1-10 Foreign Currency and Foreign Stocks
You just got some insider information – Nintendo is about to announce a new Zelda game, coming out on their new console. Gamers are getting pumped up, this is a sure-fire hit. As a savvy investor, you think now might be a good time to invest in Nintendo!
But wait, Nintendo is not listed on major US exchanges – it is a Japanese company, available in Japan. Before you invest, you will need to learn about investing in Foreign Currencies and Foreign Stocks.
Foreign Exchange (FX)
Currencies are traded between countries on the Foreign Exchange, or FX market. If you have ever travelled to another country, you might be familiar with trading in your dollars for Euros, or some other currency.
However, the value of every currency changes every day. A Big Mac might cost $5.50 in New York, but £3.29 in London. Tomorrow the price of beef might go up in England (causing the London Big Mac to cost £3.50) but stay the same in New York. The price to buy one US dollar with British Pounds, and visa-versa, is called the Foreign Exchange rate – and like all other investments, is determined by supply and demand.
Investors holding US dollars might trade them for British Pounds or Japanese Yen, if they think that the FX rate will change in the future. FX rates are extremely sensitive to broad economic conditions – tiny political changes can have big impacts on the FX rates very quickly. FX trading on its own can be very risky, but generally follows the same dynamics as commodity trading.
Nintendo stock is a foreign stock – which means in addition to all the factors you need to think about with a regular stock get amplified due to the Foreign Exchange rate. It could be that you were right – the new Zelda game was a smash hit, and Nintendo’s stock jumps 10% this year. But due to other economic factors, the Yen fell 15% against the dollar – so when you cash out your earnings and bring that money back to your bank account, you actually lost money!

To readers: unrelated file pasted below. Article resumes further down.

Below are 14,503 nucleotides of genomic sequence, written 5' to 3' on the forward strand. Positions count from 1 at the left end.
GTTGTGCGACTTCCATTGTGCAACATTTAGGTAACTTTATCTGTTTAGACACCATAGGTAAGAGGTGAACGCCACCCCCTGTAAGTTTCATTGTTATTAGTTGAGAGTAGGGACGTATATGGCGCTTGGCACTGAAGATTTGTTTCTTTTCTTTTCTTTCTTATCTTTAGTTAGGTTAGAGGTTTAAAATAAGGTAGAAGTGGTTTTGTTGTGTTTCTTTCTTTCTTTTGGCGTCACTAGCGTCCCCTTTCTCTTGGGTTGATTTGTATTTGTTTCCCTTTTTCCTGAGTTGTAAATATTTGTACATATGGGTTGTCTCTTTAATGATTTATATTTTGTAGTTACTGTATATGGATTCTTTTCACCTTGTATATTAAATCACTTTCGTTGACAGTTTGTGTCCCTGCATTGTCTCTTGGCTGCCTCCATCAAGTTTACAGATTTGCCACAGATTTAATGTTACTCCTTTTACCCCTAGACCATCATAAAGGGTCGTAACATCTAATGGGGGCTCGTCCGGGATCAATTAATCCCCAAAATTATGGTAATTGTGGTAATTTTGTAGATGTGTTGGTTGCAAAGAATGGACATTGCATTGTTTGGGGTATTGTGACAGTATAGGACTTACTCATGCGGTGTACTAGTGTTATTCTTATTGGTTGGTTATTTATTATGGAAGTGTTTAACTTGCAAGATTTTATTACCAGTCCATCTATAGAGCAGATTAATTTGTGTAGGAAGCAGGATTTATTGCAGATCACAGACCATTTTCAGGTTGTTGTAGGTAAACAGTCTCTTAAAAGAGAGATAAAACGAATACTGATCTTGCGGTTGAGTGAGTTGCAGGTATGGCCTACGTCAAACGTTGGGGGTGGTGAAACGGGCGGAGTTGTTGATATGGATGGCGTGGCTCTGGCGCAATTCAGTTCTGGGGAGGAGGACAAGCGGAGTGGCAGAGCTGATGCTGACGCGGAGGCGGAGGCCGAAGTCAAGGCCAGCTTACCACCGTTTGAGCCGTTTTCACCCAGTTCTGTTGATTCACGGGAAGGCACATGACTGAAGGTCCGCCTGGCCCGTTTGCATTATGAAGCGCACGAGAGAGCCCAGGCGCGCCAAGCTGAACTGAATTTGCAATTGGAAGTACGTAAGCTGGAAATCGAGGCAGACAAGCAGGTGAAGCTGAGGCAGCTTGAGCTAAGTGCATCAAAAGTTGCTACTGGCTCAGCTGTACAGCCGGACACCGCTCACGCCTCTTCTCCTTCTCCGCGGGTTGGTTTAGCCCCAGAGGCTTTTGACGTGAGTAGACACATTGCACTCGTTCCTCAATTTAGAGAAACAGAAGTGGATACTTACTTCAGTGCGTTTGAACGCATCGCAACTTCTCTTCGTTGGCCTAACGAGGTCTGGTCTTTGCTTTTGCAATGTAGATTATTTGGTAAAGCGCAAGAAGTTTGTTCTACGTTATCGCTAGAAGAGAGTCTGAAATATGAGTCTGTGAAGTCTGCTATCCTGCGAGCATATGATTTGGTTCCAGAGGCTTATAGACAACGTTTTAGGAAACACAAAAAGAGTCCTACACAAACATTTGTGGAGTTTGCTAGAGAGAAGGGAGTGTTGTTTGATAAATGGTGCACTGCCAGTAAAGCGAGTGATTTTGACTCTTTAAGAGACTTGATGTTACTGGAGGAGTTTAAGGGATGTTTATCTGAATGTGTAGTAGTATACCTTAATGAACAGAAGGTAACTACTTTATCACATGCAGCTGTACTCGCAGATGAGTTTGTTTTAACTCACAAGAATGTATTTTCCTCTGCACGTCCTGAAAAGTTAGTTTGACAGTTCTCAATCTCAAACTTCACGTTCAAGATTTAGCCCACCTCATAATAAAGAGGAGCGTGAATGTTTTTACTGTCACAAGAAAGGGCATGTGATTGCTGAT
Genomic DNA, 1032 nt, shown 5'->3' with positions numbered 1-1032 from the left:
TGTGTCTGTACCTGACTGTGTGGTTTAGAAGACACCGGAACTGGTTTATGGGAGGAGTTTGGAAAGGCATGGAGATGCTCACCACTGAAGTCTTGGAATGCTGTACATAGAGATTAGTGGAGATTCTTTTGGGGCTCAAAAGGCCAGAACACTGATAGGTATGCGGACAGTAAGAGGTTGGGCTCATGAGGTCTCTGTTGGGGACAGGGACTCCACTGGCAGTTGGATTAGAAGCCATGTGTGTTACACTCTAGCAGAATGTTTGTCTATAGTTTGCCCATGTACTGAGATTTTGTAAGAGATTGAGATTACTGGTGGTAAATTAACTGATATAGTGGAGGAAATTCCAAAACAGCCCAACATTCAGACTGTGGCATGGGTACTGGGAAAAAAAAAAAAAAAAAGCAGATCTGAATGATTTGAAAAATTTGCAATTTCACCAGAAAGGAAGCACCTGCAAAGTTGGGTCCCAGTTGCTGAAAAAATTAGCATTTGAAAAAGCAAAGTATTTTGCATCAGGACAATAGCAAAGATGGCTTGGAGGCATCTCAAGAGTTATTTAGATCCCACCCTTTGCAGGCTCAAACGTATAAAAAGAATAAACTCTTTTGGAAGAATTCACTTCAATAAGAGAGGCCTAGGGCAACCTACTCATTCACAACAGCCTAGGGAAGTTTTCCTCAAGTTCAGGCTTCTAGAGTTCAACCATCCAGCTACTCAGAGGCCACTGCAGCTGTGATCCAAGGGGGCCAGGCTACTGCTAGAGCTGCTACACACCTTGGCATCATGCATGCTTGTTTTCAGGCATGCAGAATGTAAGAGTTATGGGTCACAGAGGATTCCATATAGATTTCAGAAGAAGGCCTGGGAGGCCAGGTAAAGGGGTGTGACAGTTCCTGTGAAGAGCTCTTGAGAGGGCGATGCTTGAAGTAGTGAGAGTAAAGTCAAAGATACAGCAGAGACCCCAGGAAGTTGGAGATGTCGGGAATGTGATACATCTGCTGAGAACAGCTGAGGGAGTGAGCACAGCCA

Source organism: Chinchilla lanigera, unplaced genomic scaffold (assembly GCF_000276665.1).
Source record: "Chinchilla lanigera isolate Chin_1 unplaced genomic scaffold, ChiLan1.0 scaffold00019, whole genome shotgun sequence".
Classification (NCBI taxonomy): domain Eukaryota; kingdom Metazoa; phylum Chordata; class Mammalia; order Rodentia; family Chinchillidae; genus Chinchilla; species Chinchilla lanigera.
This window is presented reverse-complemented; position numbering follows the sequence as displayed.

Thankfully, big currency swings like that between big countries is rare, and many financial planners encourage investors to consider foreign stocks as part of a diversified portfolio.
Buying Foreign Stocks
There are a few ways to buy foreign stocks on your own. Keeping with our Nintendo example, if you try a symbol lookup in a regular US brokerage account, you will find the symbol NTDOY. While Nintendo technically is not listed in US exchanges, some investors who own Nintendo stock bought in Japan sell them “Over the Counter”, or outside the regular exchanges.
Otherwise some larger brokerages allow investors to directly invest in foreign markets – for example, Interactive Brokers connects its users to 135 financial markets in 33 different countries and is open to users from around the world – unlike many big U.S.-based brokerages, you don’t have to be a U.S. citizen to sign up!